Simple Minds formed some 42 years ago on the South Side of Glasgow, Scotland; and although they’ve passed through a myriad of personnel changes since, Jim Kerr (lead vocals) and Charlie Burchill (guitars, keyboard) are still at the helm. The two comprised both the “original lineup” with Derek Forbes (bass), Brian McGee (drums), and Mick MacNeil (keyboard); then later, the so-called “classic lineup” with Forbes, Mel Gaynor (drums), and MacNeil.
But after the band-centric days of the late 1970s and ’80s, Kerr and Burchill were left to navigate the ’90s with session musicians and a rotating cast of friends. They continued to tour, but after the damage done to the band’s credibility from their indulgence in arena rock, the ascendency of new “British Invasion” groups like Blur and Oasis, and the American perception of them as “one hit wonders” with only “Don’t You (Forget About Me)” from The Breakfast Club  to offer, Kerr’s interest in music waned. “To be honest,” he remembered, “I wasn’t sure where we fit in anymore.”
Unfortunately, it was far from North America. Between 1995 and 2017, Simple Minds secured just 35 gigs in the States. Promoters apparently pegged them as less than lucrative. They even had to guarantee ticket sales again as if they were fresh on the scene. But rather than retire, Burchill and Kerr retooled the band and began focusing on Europe, Australia, and New Zealand instead. Old members returned, and new recruits like Sarah Brown (backing vocals) assumed integral roles. They scored festival appearances, one-off dates, benefits, and eventually proper tours.
As the 2000-aughts progressed, they were in constant motion. “More inspired by the likes of Sly and The Family Stone than a traditional male rock group,” Kerr quipped. “The whole stage set-up is more fluid now,” Burchill added. “More movement between the musicians onstage… more space for [Kerr] to talk to the audience.” They even appended their discography. But why keep going?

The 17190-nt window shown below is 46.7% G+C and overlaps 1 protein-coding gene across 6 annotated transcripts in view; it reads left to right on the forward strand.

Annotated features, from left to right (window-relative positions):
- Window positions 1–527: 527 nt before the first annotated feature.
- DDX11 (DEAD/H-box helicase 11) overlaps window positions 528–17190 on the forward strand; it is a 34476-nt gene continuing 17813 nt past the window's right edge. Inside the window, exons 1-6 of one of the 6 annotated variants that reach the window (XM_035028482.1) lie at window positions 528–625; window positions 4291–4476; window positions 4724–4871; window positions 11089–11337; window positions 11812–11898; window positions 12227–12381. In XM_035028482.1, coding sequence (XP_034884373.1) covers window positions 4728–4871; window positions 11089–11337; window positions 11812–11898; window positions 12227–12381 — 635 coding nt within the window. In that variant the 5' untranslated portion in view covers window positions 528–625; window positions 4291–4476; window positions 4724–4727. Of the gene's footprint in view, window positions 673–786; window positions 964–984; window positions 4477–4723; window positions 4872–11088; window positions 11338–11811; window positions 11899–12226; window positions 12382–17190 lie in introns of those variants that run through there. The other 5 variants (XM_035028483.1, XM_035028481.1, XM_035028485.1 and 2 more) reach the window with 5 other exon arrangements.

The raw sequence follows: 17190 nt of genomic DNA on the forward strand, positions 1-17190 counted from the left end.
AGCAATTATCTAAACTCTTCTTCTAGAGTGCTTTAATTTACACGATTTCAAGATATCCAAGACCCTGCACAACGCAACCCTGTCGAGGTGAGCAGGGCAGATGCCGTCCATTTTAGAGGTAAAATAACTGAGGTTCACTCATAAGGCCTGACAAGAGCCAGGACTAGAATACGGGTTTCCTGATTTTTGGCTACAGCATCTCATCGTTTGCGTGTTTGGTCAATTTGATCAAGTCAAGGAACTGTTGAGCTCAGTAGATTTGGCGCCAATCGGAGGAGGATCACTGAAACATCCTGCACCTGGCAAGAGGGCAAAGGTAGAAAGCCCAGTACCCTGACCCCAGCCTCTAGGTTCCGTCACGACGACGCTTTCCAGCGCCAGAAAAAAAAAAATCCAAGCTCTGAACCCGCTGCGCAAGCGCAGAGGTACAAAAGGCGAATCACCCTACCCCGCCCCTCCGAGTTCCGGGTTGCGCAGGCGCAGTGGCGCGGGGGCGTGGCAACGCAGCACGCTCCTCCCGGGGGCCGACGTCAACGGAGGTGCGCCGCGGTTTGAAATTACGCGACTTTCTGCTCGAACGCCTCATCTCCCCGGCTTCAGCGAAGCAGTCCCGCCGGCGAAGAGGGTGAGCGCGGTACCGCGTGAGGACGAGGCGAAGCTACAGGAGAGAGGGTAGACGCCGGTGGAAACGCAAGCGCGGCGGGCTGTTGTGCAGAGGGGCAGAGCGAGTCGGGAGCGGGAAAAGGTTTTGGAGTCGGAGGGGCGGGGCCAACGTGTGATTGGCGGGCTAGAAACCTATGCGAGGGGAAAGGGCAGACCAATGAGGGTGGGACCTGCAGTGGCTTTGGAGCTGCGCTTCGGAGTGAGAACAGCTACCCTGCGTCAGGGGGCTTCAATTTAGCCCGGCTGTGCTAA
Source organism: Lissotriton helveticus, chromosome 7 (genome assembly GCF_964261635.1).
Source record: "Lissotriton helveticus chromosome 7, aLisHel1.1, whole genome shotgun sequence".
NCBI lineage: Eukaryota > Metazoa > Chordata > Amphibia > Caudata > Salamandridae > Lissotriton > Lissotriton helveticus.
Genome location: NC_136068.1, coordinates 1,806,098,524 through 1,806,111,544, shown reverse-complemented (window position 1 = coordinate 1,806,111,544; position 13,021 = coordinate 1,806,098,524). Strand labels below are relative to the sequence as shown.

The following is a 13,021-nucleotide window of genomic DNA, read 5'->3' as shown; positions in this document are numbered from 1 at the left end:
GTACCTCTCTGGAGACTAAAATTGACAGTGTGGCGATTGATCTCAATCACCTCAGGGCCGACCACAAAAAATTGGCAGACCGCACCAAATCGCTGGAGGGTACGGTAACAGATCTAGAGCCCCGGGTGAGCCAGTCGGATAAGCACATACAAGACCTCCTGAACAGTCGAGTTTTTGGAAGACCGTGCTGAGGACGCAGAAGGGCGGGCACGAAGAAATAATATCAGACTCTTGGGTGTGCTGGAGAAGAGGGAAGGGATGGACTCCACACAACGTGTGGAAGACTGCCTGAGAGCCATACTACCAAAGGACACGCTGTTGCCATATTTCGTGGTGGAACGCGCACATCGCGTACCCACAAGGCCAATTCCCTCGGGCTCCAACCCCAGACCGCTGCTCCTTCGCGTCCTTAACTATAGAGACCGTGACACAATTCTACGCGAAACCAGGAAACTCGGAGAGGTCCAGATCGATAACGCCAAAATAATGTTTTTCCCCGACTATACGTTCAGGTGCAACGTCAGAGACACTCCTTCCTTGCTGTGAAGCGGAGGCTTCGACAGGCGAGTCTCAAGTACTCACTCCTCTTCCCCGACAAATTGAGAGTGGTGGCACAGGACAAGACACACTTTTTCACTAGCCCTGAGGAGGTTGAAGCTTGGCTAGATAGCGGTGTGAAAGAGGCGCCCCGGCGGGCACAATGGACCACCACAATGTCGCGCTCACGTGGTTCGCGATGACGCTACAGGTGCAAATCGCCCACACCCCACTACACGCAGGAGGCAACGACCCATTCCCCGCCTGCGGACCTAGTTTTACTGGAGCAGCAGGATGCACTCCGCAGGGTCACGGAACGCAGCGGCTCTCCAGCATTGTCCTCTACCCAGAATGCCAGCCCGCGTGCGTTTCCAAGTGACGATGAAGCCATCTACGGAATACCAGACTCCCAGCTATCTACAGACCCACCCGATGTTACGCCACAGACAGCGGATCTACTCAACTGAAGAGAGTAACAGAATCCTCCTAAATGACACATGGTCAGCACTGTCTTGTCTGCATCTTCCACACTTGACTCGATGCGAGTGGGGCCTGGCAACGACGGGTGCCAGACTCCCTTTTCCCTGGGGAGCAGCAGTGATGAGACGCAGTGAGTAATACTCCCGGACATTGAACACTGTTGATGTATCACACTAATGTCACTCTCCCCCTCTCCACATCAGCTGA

“Well,” Kerr explained in 2013,
The main reason for our touring activities is the sheer enjoyment involved in playing our music together in front of a live audience….
Through touring of course, we also promote our band by keeping our name and reputation alive to those interested… growing, and in some parts regrowing, a global audience for Simple Minds….
[But] nothing compares with the feeling of reward when we sense, usually at the end of an evening, that we have travelled long distances, to successfully engage with a challenge that involves making many people happy….
And that, above all else, is why we tour.
Tonight at the Beacon Theatre, a very “theatrical gang of musicians” — the ones Kerr likened to Sly and The Family Stone — assumed control from the start. During the show’s opener called “The Signal and the Noise,” the band rollicked around everywhere. Ged Grimes (bass) and Gordy Goudie (guitar) bounced up and down from the far off drum dais to the front lip of the stage. Burchill went swinging from left wing to right. Brown met Cherisee Osei’s (drums) thundering snare whacks with wild clapping hands of her own. And Kerr, well, Kerr was the old switchboard operator, yanking cables in the air from one input to another in search of the clearest connection to the crowd. He pointed and posed, threw open his arms, and waved and touched hands when they reached up from the first row. He dropped to his knees, even sang lying on his back.